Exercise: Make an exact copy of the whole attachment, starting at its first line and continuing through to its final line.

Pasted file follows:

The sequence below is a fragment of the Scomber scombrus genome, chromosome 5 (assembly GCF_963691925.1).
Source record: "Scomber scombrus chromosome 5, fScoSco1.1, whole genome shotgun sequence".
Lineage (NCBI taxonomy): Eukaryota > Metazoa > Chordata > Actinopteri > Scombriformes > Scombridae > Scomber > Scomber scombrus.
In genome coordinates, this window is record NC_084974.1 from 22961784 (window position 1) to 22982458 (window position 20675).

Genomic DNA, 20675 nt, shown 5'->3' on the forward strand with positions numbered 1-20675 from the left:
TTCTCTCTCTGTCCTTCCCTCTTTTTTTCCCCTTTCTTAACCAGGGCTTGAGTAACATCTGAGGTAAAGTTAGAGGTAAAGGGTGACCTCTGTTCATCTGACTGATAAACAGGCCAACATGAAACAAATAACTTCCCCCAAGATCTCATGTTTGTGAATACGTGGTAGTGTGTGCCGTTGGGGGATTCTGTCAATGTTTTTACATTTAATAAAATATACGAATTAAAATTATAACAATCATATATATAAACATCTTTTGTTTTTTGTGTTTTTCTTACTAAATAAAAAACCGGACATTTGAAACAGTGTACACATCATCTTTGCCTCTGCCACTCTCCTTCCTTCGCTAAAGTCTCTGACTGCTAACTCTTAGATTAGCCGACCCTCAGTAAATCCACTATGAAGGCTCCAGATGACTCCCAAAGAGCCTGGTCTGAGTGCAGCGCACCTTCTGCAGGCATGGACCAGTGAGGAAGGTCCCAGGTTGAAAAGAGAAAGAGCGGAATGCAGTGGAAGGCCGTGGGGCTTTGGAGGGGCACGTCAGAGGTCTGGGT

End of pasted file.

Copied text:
The sequence below is a fragment of the Scomber scombrus genome, chromosome 5 (assembly GCF_963691925.1).
Source record: "Scomber scombrus chromosome 5, fScoSco1.1, whole genome shotgun sequence".
Lineage (NCBI taxonomy): Eukaryota > Metazoa > Chordata > Actinopteri > Scombriformes > Scombridae > Scomber > Scomber scombrus.
In genome coordinates, this window is record NC_084974.1 from 22961784 (window position 1) to 22982458 (window position 20675).

Genomic DNA, 20675 nt, shown 5'->3' on the forward strand with positions numbered 1-20675 from the left:
TTCTCTCTCTGTCCTTCCCTCTTTTTTTCCCCTTTCTTAACCAGGGCTTGAGTAACATCTGAGGTAAAGTTAGAGGTAAAGGGTGACCTCTGTTCATCTGACTGATAAACAGGCCAACATGAAACAAATAACTTCCCCCAAGATCTCATGTTTGTGAATACGTGGTAGTGTGTGCCGTTGGGGGATTCTGTCAATGTTTTTACATTTAATAAAATATACGAATTAAAATTATAACAATCATATATATAAACATCTTTTGTTTTTTGTGTTTTTCTTACTAAATAAAAAACCGGACATTTGAAACAGTGTACACATCATCTTTGCCTCTGCCACTCTCCTTCCTTCGCTAAAGTCTCTGACTGCTAACTCTTAGATTAGCCGACCCTCAGTAAATCCACTATGAAGGCTCCAGATGACTCCCAAAGAGCCTGGTCTGAGTGCAGCGCACCTTCTGCAGGCATGGACCAGTGAGGAAGGTCCCAGGTTGAAAAGAGAAAGAGCGGAATGCAGTGGAAGGCCGTGGGGCTTTGGAGGGGCACGTCAGAGGTCTGGGT